Promoting Personal Training
We spent months, years, even decades acquiring the education, certification, and knowledge that we need in order to be good at what we do and sometimes just minutes making decisions about how we tell the world about it.
How much time did you put into designing your business card or brochure? Did you make sure that when you created a web site that it is interactive and serves the customers that you want to attract in a way that peaks their curiosity and gets them to stay longer? Do you consistently create a memorable image through your logo, your colors, your uniform, your greeting on the telephone? Do you have a brand? Do you know what you want your brand to be? How closely are your current brand and the one that you wish you had matching?
Ask your customers, they’ll tell you. Whatever they say about you in the locker room, on facebook, and in the bar with their friends on a Saturday night, is really your brand. Take some time to find that out. Talk to your customers, interact with them daily, get their feedback, or have someone else conduct a survey for you. Then if you don’t like the results, change what you’re doing!
Start small. Do you promote your features or the benefits to potential customers? With that question in mind, walk through every part of your business and day. Take a good look at your business cards; lots of alphabet soup behind your name, your location and phone number, your awards? Or does it say something about the philosophy of your business and the way you do business? Does it reflect the goals of your clients and the reasons they seek out businesses such as yours in the first place. Do your promotion materials answer the question for a potential prospect- “what’s in it for me?”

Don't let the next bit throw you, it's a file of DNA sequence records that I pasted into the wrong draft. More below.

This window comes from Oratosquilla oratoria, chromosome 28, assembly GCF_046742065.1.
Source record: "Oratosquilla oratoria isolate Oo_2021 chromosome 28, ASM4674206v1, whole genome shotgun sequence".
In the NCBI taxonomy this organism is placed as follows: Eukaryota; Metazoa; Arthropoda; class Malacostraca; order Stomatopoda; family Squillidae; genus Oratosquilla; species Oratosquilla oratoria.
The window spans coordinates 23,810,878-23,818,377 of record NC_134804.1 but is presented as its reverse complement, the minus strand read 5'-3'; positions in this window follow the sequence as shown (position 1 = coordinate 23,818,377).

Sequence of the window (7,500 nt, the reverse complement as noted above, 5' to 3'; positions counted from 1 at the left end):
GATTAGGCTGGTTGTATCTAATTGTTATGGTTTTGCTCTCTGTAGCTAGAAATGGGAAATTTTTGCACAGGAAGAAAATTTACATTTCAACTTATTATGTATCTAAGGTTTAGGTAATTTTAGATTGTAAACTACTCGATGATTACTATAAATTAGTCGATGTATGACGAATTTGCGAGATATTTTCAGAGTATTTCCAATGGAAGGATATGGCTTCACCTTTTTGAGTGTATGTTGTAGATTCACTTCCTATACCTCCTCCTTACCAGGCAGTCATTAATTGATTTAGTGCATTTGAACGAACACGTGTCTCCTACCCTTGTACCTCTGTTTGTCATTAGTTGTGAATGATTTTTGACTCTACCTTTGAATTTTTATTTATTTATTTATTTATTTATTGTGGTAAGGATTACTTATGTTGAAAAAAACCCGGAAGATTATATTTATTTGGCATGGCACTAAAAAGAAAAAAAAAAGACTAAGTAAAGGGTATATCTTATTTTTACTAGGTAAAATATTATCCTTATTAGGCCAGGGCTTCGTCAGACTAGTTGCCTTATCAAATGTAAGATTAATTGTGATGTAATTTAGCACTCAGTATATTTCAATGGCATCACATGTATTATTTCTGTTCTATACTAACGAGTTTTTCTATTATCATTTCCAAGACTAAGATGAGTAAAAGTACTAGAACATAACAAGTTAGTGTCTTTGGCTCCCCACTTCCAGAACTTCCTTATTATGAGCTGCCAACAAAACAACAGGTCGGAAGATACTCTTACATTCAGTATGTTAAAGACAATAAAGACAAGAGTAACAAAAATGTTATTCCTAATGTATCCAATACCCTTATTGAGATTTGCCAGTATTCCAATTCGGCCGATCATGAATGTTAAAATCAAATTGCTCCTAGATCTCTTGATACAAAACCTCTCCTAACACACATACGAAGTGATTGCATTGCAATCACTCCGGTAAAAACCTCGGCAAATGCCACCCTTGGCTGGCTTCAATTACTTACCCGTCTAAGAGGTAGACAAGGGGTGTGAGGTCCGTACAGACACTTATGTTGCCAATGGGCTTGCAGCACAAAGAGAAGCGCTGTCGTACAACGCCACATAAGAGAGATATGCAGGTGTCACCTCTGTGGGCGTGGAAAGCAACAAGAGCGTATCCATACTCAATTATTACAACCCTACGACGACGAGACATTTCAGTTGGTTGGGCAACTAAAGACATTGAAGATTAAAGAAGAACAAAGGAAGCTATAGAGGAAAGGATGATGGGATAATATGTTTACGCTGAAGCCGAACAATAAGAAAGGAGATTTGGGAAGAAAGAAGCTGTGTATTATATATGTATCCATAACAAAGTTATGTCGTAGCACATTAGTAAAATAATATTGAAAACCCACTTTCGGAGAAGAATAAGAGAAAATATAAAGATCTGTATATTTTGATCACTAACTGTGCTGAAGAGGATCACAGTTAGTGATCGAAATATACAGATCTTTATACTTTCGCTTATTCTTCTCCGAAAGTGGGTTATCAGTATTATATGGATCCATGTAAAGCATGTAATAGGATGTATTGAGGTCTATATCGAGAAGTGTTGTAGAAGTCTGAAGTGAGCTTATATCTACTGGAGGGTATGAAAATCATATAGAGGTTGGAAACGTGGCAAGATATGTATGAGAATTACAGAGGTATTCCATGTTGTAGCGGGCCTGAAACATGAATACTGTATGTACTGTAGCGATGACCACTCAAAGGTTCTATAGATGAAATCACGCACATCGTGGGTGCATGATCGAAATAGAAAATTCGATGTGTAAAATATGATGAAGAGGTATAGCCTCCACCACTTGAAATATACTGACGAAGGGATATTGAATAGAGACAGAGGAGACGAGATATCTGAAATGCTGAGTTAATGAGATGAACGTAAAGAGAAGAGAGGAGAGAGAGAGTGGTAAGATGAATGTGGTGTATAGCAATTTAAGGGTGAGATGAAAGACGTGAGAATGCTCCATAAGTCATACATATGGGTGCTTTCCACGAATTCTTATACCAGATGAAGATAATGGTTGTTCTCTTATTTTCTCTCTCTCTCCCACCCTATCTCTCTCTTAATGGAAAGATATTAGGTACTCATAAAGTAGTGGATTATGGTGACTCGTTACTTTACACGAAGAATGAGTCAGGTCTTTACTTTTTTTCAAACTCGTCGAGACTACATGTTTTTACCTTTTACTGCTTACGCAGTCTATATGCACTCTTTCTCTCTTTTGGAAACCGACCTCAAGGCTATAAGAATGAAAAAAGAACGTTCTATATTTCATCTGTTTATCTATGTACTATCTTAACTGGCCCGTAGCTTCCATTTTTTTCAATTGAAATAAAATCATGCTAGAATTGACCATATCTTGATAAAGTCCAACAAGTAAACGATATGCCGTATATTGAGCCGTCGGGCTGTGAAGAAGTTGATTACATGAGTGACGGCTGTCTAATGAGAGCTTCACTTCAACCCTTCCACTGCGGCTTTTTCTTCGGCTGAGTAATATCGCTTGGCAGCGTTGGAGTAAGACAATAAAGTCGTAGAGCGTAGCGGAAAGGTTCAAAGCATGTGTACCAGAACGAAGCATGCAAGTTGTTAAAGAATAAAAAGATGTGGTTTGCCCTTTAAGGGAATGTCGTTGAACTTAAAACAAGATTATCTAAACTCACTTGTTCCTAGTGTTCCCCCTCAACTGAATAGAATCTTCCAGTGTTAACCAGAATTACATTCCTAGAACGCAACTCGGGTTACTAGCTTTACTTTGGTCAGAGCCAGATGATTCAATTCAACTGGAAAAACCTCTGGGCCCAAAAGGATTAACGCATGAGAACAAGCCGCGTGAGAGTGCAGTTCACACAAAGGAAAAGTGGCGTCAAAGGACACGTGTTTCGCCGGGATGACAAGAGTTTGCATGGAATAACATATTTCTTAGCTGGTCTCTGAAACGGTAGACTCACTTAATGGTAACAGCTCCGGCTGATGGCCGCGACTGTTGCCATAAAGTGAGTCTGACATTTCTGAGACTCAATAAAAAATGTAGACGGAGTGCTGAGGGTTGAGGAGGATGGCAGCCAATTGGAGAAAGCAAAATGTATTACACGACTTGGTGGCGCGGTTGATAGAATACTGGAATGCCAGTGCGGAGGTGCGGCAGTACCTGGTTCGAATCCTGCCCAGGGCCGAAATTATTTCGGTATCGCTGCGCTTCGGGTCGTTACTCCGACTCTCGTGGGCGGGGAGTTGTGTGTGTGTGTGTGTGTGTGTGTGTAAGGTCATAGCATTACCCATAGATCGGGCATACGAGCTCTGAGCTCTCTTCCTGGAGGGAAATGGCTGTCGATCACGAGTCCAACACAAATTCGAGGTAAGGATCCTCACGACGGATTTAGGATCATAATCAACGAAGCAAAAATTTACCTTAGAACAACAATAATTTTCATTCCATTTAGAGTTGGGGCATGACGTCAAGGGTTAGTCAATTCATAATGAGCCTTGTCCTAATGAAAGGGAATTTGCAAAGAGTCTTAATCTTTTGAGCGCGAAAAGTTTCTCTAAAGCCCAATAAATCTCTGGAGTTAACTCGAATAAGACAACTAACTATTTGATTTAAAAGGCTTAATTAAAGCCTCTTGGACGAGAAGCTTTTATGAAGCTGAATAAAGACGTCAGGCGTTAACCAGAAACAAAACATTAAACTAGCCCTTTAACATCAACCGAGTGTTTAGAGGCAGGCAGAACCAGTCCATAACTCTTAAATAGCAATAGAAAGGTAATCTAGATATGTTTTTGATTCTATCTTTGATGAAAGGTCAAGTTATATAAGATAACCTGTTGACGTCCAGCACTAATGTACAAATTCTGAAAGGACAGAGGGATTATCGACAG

Look at the fliers advertising your group fitness or training classes. Read the social media announcements you’re placing out there as if you are the customer, not just when you fire them out there. Read your advertising copy and take a second look at your television commercial. Are you speaking in your own language or in customer-speak?
It’s hard to think like the customer when you’re so saturated in fitness knowledge. Don’t try to rely entirely on your instincts. Ask a few of your customers, or a few non-customers, and reward them with a month free or complimentary upgrades to a service in exchange for their candid and honest remarks. Take whatever they say if you are willing to ask. The hardest stuff to hear is often the stuff that will carry the biggest impact if you do something about it.
1. Choose one area of your business promotion to examine.
2. Start with the simple matching of your “ideal” brand image with the real image that you have.
3. Look at ways to change what you’re doing to close the gap and get closer to the brand you want.